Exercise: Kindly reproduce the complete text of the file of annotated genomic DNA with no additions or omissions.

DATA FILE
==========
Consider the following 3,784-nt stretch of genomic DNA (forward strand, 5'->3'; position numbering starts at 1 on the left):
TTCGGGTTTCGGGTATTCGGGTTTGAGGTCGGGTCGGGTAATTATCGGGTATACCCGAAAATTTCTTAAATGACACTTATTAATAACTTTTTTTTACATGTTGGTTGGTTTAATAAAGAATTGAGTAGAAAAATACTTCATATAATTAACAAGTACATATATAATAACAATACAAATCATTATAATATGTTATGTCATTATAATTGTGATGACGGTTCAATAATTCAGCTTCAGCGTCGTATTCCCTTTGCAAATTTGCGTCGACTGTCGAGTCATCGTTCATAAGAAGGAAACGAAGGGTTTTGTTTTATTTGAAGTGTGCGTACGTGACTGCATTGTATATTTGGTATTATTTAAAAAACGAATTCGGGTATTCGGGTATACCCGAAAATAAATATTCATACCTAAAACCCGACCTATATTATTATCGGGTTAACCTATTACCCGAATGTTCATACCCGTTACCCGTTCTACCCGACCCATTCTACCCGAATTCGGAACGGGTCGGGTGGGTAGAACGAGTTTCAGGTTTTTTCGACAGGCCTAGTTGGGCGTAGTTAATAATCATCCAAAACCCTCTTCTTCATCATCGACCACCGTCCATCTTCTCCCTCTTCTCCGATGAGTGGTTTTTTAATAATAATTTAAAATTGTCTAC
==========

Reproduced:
Consider the following 3,784-nt stretch of genomic DNA (forward strand, 5'->3'; position numbering starts at 1 on the left):
TTCGGGTTTCGGGTATTCGGGTTTGAGGTCGGGTCGGGTAATTATCGGGTATACCCGAAAATTTCTTAAATGACACTTATTAATAACTTTTTTTTACATGTTGGTTGGTTTAATAAAGAATTGAGTAGAAAAATACTTCATATAATTAACAAGTACATATATAATAACAATACAAATCATTATAATATGTTATGTCATTATAATTGTGATGACGGTTCAATAATTCAGCTTCAGCGTCGTATTCCCTTTGCAAATTTGCGTCGACTGTCGAGTCATCGTTCATAAGAAGGAAACGAAGGGTTTTGTTTTATTTGAAGTGTGCGTACGTGACTGCATTGTATATTTGGTATTATTTAAAAAACGAATTCGGGTATTCGGGTATACCCGAAAATAAATATTCATACCTAAAACCCGACCTATATTATTATCGGGTTAACCTATTACCCGAATGTTCATACCCGTTACCCGTTCTACCCGACCCATTCTACCCGAATTCGGAACGGGTCGGGTGGGTAGAACGAGTTTCAGGTTTTTTCGACAGGCCTAGTTGGGCGTAGTTAATAATCATCCAAAACCCTCTTCTTCATCATCGACCACCGTCCATCTTCTCCCTCTTCTCCGATGAGTGGTTTTTTAATAATAATTTAAAATTGTCTAC